How did the final design of Charlie’s rig change from the prototype?

The prototype holsters had a very common, period-correct, treatment for the throat. During the civil war, many holsters had a flap over them to protect the old ball and cap style weapons. After the war, it became common to simply cut off the flap as it greatly impeded the speed at with a shooter could draw his weapon and cartridge-based weapons weren’t as delicate as their predecessors. When the flap is removed, there is often an arc of material left at the back of the holster. This became so prevalent that holster makers began to make new holsters with the arc even though it was only a remnant of the cutoff flap and served no useful purpose. I added this arc to the prototype rig because it showed off the red lining of the holster through the trigger guard. However, Thell, the armorer, felt the arched back impeded Ben Foster’s ability to draw. Ultimately the arches were removed even though they were period correct. Also, the holsters on the final rig were made ‘baggier’ than the holster on the prototype so Ben could holster his pistols with less resistance. Finally, for safety reasons, a hammer thong was added so the guns wouldn’t fall out of the holsters, especially when the actors were on horseback. Hammer thongs weren’t common during the period of the film so I designed the thongs so they could be easily hidden for closeup shots to maintain a period-correct look.

There was a lot of leather in 3:10 to Yuma. Did you have help?

Yes, I did. Jon Watsabaugh, an award-winning saddle maker helped make many of the rigs. In fact, while the designs were mine, Jon actually manufactured more of the rigs for the secondary actors than I did! I provided Jon with patterns and leather and he built them.

Thanks to Will for sharing this info!!! If you are interested in having Will make a rig for you, please check out his website: Will Ghormley – Maker


Charlie Prince Hat Available at Baron Hats - Originally posted at playingforblood.com on April 29, 2008

Charlie Prince Hat from baron Hats

Baron Hats, who made the hats for 3:10 to Yuma now have a copy of Charlie Prince’s hat available for purchase. They are calling it “The Trigger man” and their prices are as follows:
$510 for a 100% Western Weight Fur Felt

$898 for 200XXX 100% Beaver

$99 for aging (to make hat look as it does in the movie.

As I stated before their prices seem very high to me considering Tom Hirt (maker of a number of the hats used in Tombstone) created a Ringo Hat (which in my opinion is a more complex hat) for $430. Still, if you want it from the original makers these are the guys to get it from.

You can purchase their hat from the following link: Baron Hats’ “Trigger Man” Hat


Charlie Prince Jacket Buttons from 3:10 to Yuma - Originally posted at playingforblood.com on January 10, 2011

This is a pretty small update but I thought it was worth noting as I haven’t seen anyone else positively ID the buttons on Charlie Prince’s jacket.

While I am not 100% sure of the size, the button on Charlie’s jacket appear to be Royal Army Pay Corps (RAPC) buttons which include a lion over a crown over a scroll which reads “Fide et Fiducia” which means “By fidelity and confidence” or ” trust and be trusted” which is seems fittingly ironic.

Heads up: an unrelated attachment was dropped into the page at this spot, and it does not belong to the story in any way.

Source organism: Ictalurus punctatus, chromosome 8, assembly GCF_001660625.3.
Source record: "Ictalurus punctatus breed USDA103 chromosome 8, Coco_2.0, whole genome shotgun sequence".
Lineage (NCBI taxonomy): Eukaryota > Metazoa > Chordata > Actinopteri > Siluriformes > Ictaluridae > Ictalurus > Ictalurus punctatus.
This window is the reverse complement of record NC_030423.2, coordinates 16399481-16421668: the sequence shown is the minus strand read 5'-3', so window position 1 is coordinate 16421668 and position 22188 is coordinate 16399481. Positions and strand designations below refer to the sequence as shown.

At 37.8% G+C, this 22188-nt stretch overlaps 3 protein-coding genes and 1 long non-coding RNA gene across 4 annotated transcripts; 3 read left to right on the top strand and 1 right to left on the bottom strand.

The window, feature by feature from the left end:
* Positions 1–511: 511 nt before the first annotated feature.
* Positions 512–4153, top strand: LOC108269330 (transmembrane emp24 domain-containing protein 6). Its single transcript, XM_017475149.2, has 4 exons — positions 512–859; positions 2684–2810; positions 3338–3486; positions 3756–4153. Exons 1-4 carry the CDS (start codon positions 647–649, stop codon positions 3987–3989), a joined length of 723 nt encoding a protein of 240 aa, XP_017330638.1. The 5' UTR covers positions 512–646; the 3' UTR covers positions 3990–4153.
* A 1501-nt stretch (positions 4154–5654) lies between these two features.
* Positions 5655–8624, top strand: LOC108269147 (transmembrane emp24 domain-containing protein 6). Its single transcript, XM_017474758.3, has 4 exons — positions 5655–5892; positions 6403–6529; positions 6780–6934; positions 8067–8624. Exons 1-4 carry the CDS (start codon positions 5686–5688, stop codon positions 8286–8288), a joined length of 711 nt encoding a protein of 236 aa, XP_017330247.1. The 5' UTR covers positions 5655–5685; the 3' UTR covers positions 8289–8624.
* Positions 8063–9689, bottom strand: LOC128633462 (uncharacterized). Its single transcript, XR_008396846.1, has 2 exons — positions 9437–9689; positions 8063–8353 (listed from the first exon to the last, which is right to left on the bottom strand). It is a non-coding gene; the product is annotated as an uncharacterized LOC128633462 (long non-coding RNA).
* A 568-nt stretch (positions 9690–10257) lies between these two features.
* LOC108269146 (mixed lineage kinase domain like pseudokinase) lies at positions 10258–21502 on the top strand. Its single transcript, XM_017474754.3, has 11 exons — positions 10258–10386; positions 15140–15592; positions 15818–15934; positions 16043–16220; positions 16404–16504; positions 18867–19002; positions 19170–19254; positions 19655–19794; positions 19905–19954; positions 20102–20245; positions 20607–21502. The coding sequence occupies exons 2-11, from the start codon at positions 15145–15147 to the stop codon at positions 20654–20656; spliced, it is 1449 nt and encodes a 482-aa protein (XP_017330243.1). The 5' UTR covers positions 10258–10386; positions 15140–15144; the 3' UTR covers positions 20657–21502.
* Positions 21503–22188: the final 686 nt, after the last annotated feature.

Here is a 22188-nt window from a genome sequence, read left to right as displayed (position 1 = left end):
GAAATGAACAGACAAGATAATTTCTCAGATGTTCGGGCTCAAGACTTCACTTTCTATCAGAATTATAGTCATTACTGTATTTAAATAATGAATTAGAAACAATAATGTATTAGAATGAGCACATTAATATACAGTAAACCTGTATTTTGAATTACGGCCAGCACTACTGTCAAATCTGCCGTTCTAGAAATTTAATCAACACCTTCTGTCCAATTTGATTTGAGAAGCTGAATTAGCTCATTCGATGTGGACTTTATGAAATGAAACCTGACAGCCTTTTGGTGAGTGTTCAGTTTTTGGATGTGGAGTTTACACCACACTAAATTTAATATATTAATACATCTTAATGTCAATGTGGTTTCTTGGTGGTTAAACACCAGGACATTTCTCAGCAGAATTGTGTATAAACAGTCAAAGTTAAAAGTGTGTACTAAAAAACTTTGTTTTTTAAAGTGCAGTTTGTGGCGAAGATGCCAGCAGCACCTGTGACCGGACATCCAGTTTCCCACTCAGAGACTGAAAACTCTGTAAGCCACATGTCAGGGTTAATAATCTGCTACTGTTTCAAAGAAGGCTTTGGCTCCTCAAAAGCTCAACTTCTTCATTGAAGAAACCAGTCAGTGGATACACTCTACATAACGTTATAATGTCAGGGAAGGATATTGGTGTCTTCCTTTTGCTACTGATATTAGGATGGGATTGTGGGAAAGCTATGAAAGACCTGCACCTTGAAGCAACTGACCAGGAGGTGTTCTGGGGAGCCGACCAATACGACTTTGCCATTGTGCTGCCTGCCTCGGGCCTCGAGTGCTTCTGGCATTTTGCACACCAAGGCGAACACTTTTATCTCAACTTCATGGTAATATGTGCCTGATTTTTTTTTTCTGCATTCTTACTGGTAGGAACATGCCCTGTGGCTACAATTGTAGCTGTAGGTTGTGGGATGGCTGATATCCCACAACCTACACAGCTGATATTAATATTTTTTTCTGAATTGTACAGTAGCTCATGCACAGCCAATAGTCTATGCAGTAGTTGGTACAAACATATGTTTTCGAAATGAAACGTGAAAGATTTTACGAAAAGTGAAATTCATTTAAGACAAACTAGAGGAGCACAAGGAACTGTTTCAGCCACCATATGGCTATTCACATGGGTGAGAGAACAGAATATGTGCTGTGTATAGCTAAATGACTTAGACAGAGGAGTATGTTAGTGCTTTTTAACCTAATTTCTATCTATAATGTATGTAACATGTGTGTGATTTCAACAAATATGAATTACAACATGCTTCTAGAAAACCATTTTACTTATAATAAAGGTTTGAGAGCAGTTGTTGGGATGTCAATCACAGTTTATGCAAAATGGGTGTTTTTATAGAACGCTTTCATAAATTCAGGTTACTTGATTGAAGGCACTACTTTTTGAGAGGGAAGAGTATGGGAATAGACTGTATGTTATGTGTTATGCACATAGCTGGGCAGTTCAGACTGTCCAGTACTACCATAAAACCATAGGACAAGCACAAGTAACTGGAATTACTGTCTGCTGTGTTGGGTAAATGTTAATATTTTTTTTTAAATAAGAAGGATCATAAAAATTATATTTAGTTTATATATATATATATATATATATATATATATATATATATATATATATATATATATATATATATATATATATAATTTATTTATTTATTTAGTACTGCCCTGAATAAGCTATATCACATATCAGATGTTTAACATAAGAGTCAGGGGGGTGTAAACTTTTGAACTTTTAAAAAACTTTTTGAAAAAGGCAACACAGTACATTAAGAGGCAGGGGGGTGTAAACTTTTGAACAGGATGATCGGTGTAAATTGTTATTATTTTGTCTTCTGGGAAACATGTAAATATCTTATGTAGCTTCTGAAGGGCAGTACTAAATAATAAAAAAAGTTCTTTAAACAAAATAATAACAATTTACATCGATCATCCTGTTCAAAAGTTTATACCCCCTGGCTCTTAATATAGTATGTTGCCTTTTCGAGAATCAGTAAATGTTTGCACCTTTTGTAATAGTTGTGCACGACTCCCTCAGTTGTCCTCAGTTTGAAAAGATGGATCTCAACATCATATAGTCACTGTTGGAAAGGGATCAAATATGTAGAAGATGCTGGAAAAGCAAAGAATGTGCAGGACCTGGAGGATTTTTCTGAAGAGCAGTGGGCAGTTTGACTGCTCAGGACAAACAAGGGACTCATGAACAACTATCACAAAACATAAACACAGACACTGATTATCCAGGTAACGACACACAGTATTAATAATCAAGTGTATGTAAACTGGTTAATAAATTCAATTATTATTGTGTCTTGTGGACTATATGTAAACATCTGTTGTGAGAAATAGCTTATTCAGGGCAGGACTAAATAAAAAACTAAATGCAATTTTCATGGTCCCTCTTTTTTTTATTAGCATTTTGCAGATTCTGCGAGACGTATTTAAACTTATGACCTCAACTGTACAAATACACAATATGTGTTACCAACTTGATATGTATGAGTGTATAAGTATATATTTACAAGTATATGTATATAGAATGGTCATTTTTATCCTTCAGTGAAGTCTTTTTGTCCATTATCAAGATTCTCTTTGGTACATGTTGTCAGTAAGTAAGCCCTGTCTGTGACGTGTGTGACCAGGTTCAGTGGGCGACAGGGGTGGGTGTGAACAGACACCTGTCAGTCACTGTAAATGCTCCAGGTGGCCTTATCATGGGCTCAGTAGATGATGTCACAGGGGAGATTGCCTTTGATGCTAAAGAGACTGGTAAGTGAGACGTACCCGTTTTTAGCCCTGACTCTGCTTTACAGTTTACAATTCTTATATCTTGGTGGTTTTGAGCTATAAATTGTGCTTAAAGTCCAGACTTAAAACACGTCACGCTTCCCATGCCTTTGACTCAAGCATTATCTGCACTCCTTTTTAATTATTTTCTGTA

Anyway, you can find these buttons and knockoffs all over the net, from eBay to reenactment sites to private collectors.

UPDATE: A friend recently pointed out that there are two main variations of this button; a “king’s crown” (1928-1952) version and a “queen’s crown (post-1953) version. Charlie’s jacket has the king’s crown version of the button, which is usually considered a WW2 button.


See the Royal Army Pay Corps Buttons on Charlie Prince’s Jacket in the images below.




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Sr Member
You know I've never seen the movie, but after that good bit of info I now HAVE to watch it.

Thanks for posting!


Sr Member
You know I've never seen the movie, but after that good bit of info I now HAVE to watch it.

Thanks for posting!
Definitely well worth a watch. Christian Bale, Russel Crowe, Alan Tudyk, Logan Lerman, and a few others. The director made Logan and Ford v. Ferrari as well.

Psab keel

Master Member
Incredible movie, character and costume. Thank you for sharing.

I really do miss westerns as a genre and wish they made more of them. 3:10 to Yuma is a great movie!

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Dr Jones Sr

Well-Known Member
Thanks for the information!

Of course the buttons should bear the QVC (Queen Victoria Crown).

That movie is fantastic. The costumes however don't look period to me; interesting in your interview that period-correct details were overruled by the people in charge.

That holster rig looks like something out of Buffalo Bill's Wild West show, performing for Eastern and European audiences, rather than something worn in the 19th century West.
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Sr Member
I love this movie. In my opinion, the best modern western made- perhaps the best western ever made. The "feel" of it is so raw. You want to duck during that opening scene!

But I wanted to add, for those interested, the firearms used in the film (perhaps not all of them, I don't know) were provided by USFA, in Hartford, CT. They currently hold the original patents that Sam Colt filed (the actual paper documents). I had a USFA "rodeo" model for a few years and it is an absolute work of art. They make modern Colt revolvers- they even picked up where Sam left off with his serial numbers!!!

I don't have specific information, but for those inclined, you now have a solid lead.